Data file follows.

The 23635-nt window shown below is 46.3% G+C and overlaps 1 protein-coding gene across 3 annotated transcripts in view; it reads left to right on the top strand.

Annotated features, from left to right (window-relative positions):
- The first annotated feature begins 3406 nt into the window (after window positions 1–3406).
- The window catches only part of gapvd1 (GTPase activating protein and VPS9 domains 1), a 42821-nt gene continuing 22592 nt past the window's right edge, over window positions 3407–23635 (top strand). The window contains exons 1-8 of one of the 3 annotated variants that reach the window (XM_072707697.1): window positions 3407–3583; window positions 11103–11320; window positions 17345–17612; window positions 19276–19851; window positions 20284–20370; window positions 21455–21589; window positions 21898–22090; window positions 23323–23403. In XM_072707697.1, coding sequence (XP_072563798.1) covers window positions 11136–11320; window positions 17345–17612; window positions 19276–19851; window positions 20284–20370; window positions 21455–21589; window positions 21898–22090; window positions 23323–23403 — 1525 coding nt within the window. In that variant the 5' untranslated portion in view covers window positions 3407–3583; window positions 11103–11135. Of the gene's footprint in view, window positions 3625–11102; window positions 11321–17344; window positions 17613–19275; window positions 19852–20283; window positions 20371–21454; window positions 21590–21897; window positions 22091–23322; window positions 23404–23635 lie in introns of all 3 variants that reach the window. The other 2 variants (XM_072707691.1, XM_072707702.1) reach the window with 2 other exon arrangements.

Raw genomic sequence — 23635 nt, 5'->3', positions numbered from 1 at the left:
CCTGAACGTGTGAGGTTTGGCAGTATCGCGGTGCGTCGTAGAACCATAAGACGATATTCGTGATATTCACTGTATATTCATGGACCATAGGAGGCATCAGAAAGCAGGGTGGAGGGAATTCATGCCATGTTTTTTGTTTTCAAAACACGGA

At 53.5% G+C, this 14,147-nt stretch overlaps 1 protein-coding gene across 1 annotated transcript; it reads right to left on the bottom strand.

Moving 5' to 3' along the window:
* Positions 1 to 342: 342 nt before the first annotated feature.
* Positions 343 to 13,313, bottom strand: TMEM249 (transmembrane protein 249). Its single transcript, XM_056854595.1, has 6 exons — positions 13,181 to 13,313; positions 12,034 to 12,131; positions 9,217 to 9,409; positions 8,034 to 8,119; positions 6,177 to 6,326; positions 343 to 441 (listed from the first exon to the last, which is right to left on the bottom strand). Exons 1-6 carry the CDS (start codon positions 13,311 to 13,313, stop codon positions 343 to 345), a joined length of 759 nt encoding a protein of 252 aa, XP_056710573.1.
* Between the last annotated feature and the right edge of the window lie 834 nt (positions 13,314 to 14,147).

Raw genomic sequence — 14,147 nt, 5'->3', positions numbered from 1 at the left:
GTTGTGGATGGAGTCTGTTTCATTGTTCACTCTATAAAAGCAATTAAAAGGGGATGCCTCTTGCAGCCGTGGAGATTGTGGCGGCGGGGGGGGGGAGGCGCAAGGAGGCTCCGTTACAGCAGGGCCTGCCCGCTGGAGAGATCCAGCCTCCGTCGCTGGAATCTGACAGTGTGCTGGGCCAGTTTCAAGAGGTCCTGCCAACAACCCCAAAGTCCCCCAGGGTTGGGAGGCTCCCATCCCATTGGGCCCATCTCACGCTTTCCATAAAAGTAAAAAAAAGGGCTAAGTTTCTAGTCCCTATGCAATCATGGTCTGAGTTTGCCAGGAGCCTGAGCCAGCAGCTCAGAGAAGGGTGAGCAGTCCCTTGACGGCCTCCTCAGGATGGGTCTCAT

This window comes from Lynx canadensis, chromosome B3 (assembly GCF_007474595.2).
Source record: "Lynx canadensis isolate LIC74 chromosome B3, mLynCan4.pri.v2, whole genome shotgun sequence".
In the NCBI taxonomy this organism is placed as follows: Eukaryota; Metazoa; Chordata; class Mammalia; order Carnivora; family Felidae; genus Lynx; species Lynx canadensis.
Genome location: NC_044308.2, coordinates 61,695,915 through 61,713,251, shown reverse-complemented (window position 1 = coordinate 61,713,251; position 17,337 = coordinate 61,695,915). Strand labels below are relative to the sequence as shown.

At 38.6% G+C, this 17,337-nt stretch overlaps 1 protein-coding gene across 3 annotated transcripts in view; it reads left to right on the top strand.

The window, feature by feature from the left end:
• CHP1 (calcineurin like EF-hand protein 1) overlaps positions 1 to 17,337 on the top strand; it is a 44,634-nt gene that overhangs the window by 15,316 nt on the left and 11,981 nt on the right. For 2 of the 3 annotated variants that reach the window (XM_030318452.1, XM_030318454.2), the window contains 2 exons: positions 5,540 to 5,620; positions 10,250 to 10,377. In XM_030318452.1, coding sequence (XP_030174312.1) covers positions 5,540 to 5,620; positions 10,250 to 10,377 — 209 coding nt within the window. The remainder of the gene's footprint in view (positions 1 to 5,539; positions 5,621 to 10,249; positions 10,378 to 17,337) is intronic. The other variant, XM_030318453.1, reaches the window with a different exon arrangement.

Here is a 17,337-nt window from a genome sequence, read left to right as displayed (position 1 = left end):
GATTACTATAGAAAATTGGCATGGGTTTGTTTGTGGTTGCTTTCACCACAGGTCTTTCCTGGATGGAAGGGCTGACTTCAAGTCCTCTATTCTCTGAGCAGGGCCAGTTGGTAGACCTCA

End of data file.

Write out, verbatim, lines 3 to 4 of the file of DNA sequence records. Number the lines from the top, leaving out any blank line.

- The first annotated feature begins 3406 nt into the window (after window positions 1–3406).
- The window catches only part of gapvd1 (GTPase activating protein and VPS9 domains 1), a 42821-nt gene continuing 22592 nt past the window's right edge, over window positions 3407–23635 (top strand). The window contains exons 1-8 of one of the 3 annotated variants that reach the window (XM_072707697.1): window positions 3407–3583; window positions 11103–11320; window positions 17345–17612; window positions 19276–19851; window positions 20284–20370; window positions 21455–21589; window positions 21898–22090; window positions 23323–23403. In XM_072707697.1, coding sequence (XP_072563798.1) covers window positions 11136–11320; window positions 17345–17612; window positions 19276–19851; window positions 20284–20370; window positions 21455–21589; window positions 21898–22090; window positions 23323–23403 — 1525 coding nt within the window. In that variant the 5' untranslated portion in view covers window positions 3407–3583; window positions 11103–11135. Of the gene's footprint in view, window positions 3625–11102; window positions 11321–17344; window positions 17613–19275; window positions 19852–20283; window positions 20371–21454; window positions 21590–21897; window positions 22091–23322; window positions 23404–23635 lie in introns of all 3 variants that reach the window. The other 2 variants (XM_072707691.1, XM_072707702.1) reach the window with 2 other exon arrangements.